In an effort to polish the system, the bug-bounty program offers hunters anywhere from $ 1,000 to $ 20,000 for critical errors that can break the chain. The bounty program runs parallel to the control of & # 39; s Phase 0 specification, which is continued to ensure that the network can proceed to the next stage of its development in preparation for launch.
Complex structure and management problems
Apart from the bugs, there are also management issues that further push the launch date due to human factors. The Ethereum blockchain may seem like one entity, but it is, in fact, run by several development and administration teams. Some of them have been taken over by independent organizations.
To shed some light on how the high network works, it is necessary to understand that several teams (dual clients), work on sharding, others are engaged in conducting security audits and some are working on Casper PoS. On the one hand, this division of labor would allow an efficient delegation, but on & # 39; on the other hand, it also complicates systematic development on a larger scale, and imposes smaller tasks on the background. The lack of good management and synchronization among the teams could therefore contribute to the regular delays.
The management process becomes more difficult as more people, organizations and software participate in the development of the platform. Lane Rettig, one of & # 39; s self-identified core developers, noted the need for both technical and social scalability, adding that "the coordination problem is getting worse." As with technical scalability, social scalability must also come under good management to ensure smooth and streamlined operations.
Possible distributions within the parent structure may also lead to high staff turnover, further delaying the development process due to longer onboarding. "We don't have enough people to actually help us about these things," explained Jameson Hudson of & # 39; the Ethereum Foundation, referring to the lack of blockchain developers who & # 39; re working on & # 39; most technological tasks at a Devcon4 conference.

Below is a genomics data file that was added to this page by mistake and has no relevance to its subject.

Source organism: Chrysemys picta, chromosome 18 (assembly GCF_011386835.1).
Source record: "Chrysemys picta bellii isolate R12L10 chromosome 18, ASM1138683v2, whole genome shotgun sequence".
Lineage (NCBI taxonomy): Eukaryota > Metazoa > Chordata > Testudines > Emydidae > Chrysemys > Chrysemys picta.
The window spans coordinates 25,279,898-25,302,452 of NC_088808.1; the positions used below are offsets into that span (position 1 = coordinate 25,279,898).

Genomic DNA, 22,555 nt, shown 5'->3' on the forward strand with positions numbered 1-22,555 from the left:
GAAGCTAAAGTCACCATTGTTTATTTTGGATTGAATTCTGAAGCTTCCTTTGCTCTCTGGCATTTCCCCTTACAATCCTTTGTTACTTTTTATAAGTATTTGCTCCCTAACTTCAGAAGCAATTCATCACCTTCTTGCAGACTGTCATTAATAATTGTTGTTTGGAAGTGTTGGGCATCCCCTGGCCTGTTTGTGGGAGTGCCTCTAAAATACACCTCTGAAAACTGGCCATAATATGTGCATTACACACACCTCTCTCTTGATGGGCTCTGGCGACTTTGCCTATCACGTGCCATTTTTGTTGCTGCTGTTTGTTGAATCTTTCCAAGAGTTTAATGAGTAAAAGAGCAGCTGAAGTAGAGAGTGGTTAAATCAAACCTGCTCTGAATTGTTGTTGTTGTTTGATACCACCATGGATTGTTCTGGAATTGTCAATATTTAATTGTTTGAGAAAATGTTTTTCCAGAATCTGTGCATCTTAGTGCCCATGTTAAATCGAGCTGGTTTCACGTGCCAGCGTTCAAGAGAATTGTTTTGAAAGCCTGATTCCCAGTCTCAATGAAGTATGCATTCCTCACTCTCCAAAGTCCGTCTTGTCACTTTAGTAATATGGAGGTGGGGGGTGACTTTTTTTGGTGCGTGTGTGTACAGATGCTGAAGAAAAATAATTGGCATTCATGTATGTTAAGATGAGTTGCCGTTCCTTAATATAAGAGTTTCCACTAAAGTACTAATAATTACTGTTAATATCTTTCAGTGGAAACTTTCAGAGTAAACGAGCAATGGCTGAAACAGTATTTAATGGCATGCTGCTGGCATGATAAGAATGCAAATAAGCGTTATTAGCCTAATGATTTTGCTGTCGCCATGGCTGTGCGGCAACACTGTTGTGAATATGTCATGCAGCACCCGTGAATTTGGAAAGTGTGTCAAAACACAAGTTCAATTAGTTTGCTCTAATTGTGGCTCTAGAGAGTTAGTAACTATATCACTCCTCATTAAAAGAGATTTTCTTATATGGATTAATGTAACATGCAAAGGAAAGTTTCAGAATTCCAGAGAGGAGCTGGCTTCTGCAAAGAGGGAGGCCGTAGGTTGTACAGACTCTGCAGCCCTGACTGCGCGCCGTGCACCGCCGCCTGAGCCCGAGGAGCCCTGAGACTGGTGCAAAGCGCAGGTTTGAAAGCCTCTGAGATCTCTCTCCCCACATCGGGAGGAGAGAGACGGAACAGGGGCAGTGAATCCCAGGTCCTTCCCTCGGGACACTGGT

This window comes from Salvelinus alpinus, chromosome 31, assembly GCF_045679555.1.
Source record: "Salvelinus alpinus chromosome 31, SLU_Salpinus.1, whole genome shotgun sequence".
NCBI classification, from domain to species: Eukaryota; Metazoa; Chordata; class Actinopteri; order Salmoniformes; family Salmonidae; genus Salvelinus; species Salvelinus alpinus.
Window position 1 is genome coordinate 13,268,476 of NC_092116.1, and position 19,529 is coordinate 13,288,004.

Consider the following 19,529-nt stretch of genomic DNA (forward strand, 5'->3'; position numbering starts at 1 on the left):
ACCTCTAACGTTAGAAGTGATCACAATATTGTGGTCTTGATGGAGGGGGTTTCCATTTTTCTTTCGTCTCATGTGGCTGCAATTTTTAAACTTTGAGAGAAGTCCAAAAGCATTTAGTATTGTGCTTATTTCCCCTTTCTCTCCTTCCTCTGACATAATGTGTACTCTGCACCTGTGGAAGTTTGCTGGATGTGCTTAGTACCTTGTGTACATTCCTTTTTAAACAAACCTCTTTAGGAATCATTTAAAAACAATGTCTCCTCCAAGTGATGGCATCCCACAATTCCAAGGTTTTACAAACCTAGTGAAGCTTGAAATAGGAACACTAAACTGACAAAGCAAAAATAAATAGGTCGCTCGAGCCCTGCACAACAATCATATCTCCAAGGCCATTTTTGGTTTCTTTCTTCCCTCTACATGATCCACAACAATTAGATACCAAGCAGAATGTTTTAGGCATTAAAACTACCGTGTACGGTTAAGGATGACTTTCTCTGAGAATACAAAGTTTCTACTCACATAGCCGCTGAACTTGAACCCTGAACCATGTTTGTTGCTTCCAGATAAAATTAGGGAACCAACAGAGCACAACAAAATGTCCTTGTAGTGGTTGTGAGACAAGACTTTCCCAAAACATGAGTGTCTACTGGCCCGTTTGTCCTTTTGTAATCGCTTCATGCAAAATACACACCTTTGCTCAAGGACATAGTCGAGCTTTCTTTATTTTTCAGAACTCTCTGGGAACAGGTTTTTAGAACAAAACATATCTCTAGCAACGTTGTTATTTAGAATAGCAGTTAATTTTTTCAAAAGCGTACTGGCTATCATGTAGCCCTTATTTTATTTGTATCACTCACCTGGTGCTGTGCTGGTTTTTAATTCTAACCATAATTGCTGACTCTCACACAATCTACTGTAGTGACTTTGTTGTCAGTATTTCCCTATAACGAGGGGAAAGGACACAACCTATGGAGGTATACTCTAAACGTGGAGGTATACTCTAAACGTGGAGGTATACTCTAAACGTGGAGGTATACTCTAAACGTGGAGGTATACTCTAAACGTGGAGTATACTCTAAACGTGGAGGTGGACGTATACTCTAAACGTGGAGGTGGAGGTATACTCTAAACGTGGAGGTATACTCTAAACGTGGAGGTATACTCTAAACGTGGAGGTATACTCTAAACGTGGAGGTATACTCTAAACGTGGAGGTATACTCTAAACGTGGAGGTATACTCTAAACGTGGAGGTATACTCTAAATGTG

Given the challenges facing the development team, it is essential that the test network remains fully operational for at least two months to be responsible for the official launch. Currently, two clients are working on the Schlesi network – Sigma Prime Lighthouse and Prysm Prismatic Labs. The Teku and Nimbus clients have also synchronized with Schlesi and will soon launch their validators on the test network.
Competitors who don't win the race
While Ethereum developers are fixing bugs, the price for the first-running PoS consensus may well be grabbed by their competitors.
There are several major projects closer to the finish – EOS, Harmony (ONE), Zilliqa (ZIL), Tezos (XTZ), Cosmos (ATOM), Algorand (ALGO) and Qtum (QTUM) – all with life-threatening and operational products whether working on pure PoS or delegated PoS.
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The successful operating networks launched through these projects demonstrate their ability to achieve in one year what years needed for Ethereum. For example, Harmony Valley & # 39; s Harmony recently launched its strike, becoming the first foreclosed PoS blockchain that failed to implement two technologies at the same time. Remarkably, these technologies are yet to be implemented on the main network by the Ethereum developers.
On May 19, the Harmony team announced that it had upgraded its mainnet, which currently supports hundreds of nodes in multiple tents. The developers claim that they succeeded in infringing Ethereum not only in terms of sharding and strike, but also through network performance, reaching a $ 0.000001 transaction fee on the maine net and 118,000 transactions per second on testnet.
With new solutions that are rapidly emerging in the blockchain market, Ethereum continues to be the pioneer and key participant in & # 39; e development of sharding and strike technologies. Given the hundreds of thousands of transactions that are made every day on the network, the release of an upgrade as significant as Ethereum 2.0 – focused on using blockchain smoothly and securely – may just be the lesser evil.